Poetry Challenge #58

IN THE DEEP DARK WOODS: A BOO-OLOGISM

halloween.jpg

Pumpkins, Scarecrows, Black Cats—and things that go bump in the night . . . Halloween’s almost here! Let’s get our BOO on! Let’s create a BOO-OLOGY (a spooky poem.)

Below is the first line, a Halloween sound list, and just for grins, a joke. Combine them to create your own BOO-OLOGISM.

First Line: IN THE DEEP DARK WOODS . . .

Halloween Sound List.JPG

The Joke: Why did the vampires cancel their baseball game?
They couldn’t find their bats.

Happy BOO-OLOGIZING!

halloween.jpg

Set the timer for 7 minutes.

Start writing!

Don’t think about it too much; just do it.

*Kelly Bennett and I began this 7-Minute Poetry Challenge over 900 days ago. We now take turns creating our own prompts to share with you. If you join us in the 7-Minute Poetry Challenge let us know by posting the title, a note, or if you want, the whole poem in the comments.

Poetry Challenge #57

One, Two, Three, Go!

For today’s prompt, write a poem with three words on each line. Try to write ten or more lines and see where your poem goes. If you need a starter, use: I collect…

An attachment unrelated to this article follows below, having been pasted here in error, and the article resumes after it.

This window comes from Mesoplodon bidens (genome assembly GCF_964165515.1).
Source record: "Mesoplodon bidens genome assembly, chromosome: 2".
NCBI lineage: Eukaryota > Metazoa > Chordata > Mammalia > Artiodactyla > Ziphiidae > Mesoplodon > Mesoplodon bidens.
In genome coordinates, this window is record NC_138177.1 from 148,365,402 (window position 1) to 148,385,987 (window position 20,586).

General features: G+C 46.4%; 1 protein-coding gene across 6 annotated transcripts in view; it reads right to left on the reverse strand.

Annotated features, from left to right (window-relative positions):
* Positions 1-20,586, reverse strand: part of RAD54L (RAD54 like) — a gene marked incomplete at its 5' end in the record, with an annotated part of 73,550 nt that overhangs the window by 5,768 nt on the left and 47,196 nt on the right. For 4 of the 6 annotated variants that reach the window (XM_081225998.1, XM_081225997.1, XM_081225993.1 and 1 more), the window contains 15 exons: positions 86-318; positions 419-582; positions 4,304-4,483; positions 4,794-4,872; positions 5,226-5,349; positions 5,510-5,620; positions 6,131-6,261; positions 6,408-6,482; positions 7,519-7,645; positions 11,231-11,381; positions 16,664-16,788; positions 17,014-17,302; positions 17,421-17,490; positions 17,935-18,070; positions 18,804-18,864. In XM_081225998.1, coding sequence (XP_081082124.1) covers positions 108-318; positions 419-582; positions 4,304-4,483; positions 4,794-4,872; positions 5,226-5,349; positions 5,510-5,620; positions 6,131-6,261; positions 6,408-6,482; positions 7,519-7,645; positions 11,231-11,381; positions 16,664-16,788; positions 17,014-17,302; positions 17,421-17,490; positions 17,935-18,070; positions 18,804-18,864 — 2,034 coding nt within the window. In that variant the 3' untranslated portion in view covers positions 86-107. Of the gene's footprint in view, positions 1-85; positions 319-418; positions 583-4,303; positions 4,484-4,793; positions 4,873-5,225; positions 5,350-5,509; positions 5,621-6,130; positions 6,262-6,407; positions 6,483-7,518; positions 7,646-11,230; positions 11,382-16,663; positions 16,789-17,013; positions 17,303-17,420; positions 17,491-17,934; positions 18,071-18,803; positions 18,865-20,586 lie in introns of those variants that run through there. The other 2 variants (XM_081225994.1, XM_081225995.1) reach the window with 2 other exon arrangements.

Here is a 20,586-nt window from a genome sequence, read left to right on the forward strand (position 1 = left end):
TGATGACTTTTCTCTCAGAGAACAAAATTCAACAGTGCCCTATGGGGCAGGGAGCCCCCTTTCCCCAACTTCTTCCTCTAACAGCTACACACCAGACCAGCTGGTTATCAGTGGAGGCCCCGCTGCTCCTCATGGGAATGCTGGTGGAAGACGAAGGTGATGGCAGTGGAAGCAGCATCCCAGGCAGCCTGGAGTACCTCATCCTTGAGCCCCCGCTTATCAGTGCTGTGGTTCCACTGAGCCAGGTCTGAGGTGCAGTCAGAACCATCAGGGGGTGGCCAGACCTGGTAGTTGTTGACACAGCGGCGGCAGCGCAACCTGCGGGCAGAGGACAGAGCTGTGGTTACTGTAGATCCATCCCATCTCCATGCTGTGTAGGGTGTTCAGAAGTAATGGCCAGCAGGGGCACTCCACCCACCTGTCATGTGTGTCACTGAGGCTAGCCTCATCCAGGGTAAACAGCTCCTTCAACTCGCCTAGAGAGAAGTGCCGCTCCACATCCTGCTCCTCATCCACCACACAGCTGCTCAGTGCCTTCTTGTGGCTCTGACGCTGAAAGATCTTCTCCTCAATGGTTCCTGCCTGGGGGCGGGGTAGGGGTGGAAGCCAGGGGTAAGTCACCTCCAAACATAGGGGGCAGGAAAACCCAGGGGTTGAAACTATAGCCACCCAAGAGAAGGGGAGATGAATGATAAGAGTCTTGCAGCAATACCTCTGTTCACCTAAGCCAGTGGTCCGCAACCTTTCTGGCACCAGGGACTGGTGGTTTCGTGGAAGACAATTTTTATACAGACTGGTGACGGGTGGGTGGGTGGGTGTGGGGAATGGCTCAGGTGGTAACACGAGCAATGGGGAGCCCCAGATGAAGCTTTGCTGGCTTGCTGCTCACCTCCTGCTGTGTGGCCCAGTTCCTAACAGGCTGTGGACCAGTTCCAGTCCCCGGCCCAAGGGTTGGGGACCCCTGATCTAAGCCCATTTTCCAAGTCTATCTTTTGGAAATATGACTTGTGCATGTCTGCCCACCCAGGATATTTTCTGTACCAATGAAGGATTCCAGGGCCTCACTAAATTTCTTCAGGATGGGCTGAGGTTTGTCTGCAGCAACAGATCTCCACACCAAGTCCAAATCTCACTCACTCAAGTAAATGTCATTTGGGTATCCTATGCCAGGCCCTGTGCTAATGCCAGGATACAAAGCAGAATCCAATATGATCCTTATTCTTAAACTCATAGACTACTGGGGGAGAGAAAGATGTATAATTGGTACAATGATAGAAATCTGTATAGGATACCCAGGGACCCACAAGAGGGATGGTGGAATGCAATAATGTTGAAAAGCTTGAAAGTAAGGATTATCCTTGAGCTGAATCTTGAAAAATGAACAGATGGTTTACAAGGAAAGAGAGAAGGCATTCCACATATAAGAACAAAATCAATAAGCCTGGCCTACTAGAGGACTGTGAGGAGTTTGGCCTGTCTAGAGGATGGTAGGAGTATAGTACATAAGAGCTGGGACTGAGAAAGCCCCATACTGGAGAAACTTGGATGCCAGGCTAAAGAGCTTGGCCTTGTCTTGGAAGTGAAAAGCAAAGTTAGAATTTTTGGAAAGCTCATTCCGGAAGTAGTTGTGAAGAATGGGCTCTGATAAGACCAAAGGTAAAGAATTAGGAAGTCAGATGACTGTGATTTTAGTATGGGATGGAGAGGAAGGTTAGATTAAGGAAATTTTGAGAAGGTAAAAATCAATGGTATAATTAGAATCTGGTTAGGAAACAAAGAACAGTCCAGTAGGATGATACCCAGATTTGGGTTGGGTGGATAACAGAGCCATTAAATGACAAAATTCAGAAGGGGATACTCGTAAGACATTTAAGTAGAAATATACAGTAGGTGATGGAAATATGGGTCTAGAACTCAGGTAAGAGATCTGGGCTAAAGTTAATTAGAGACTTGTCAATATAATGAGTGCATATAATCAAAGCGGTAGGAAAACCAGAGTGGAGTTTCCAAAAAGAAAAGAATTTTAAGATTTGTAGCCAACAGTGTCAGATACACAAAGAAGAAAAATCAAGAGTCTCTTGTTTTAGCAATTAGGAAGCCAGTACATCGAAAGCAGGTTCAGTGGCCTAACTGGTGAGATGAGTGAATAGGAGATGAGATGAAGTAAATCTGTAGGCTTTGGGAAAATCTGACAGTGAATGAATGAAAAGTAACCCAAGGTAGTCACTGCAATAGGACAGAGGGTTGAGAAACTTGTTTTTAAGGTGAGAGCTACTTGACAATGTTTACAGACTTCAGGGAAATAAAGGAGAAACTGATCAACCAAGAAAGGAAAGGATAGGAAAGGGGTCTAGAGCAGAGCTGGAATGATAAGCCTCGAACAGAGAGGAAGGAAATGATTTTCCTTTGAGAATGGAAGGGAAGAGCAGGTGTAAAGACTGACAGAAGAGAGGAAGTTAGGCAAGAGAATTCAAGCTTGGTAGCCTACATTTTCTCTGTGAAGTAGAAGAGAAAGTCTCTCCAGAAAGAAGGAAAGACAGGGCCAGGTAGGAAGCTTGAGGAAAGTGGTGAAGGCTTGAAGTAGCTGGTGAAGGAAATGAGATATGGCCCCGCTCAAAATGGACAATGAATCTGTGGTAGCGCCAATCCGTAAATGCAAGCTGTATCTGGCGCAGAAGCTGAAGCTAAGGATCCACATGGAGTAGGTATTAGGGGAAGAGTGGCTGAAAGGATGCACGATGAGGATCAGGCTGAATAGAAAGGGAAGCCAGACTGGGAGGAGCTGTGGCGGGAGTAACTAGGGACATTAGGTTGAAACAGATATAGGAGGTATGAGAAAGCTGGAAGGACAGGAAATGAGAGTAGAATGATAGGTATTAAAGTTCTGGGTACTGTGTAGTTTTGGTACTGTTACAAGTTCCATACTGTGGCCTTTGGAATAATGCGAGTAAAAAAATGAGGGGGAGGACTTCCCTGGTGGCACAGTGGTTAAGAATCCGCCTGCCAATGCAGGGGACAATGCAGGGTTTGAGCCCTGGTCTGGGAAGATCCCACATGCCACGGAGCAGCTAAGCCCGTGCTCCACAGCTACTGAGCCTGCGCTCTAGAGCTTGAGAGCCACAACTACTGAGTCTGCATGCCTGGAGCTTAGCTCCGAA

Count those words! One, two, three, go!

Set the timer for 7 minutes.

Start writing!

Don’t think about it too much; just do it.

*Kelly Bennett and I began this 7-Minute Poetry Challenge over 900 days ago. We now take turns creating our own prompts to share with you. If you join us in the 7-Minute Poetry Challenge let us know by posting the title, a note, or if you want, the whole poem in the comments.

Poetry Challenge #56

Kid’s Stuff

To say “I’m writing poetry!” can feel pretentious or intimidating. At least it does to me. First thought is, I need to don a beret and feathered quill. Second thought: Who the heck do I think I am trying to write poems?

But after more than 900 days of trying, I’ve learned that my best poems come when I tell myself: “Nobody’s ever going to read it anyway,” and just have fun. Give it a try:

Grab the nearest picture book and turn to the last page, the last words. Use the last line of text as the first line of your poem. If you’d like, use the accompanying illustration as inspiration. Let the child in you run with it and PLAY!

If you’re at a loss, here’s one of the most famous last picture book lines of all, from Maurice Sendak’s Where The Wild Things Are:

. . . and it was still hot

Set the timer for 7 minutes.

Start writing!

Don’t think about it too much; just do it.

*Kelly Bennett and I began this 7-Minute Poetry Challenge over 900 days ago. We now take turns creating our own prompts to share with you. If you join us in the 7-Minute Poetry Challenge let us know by posting the title, a note, or if you want, the whole poem in the comments.